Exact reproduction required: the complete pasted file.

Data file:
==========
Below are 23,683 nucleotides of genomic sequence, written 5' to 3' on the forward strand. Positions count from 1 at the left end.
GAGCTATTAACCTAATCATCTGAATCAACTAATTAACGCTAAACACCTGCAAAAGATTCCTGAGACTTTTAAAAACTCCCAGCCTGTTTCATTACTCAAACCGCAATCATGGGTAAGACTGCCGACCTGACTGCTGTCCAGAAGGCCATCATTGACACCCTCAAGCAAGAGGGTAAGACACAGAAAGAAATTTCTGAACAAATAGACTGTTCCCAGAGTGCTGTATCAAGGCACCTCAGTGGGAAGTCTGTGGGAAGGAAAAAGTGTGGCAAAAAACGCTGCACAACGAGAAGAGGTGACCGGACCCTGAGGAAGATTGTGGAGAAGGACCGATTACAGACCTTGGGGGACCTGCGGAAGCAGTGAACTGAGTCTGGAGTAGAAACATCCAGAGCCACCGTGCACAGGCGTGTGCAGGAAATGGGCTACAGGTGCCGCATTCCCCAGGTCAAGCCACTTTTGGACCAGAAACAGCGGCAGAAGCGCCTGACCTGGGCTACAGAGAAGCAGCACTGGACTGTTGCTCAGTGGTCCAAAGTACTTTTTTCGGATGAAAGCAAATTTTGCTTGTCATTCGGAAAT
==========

Below are 23,683 nucleotides of genomic sequence, written 5' to 3' on the forward strand. Positions count from 1 at the left end.
GAGCTATTAACCTAATCATCTGAATCAACTAATTAACGCTAAACACCTGCAAAAGATTCCTGAGACTTTTAAAAACTCCCAGCCTGTTTCATTACTCAAACCGCAATCATGGGTAAGACTGCCGACCTGACTGCTGTCCAGAAGGCCATCATTGACACCCTCAAGCAAGAGGGTAAGACACAGAAAGAAATTTCTGAACAAATAGACTGTTCCCAGAGTGCTGTATCAAGGCACCTCAGTGGGAAGTCTGTGGGAAGGAAAAAGTGTGGCAAAAAACGCTGCACAACGAGAAGAGGTGACCGGACCCTGAGGAAGATTGTGGAGAAGGACCGATTACAGACCTTGGGGGACCTGCGGAAGCAGTGAACTGAGTCTGGAGTAGAAACATCCAGAGCCACCGTGCACAGGCGTGTGCAGGAAATGGGCTACAGGTGCCGCATTCCCCAGGTCAAGCCACTTTTGGACCAGAAACAGCGGCAGAAGCGCCTGACCTGGGCTACAGAGAAGCAGCACTGGACTGTTGCTCAGTGGTCCAAAGTACTTTTTTCGGATGAAAGCAAATTTTGCTTGTCATTCGGAAAT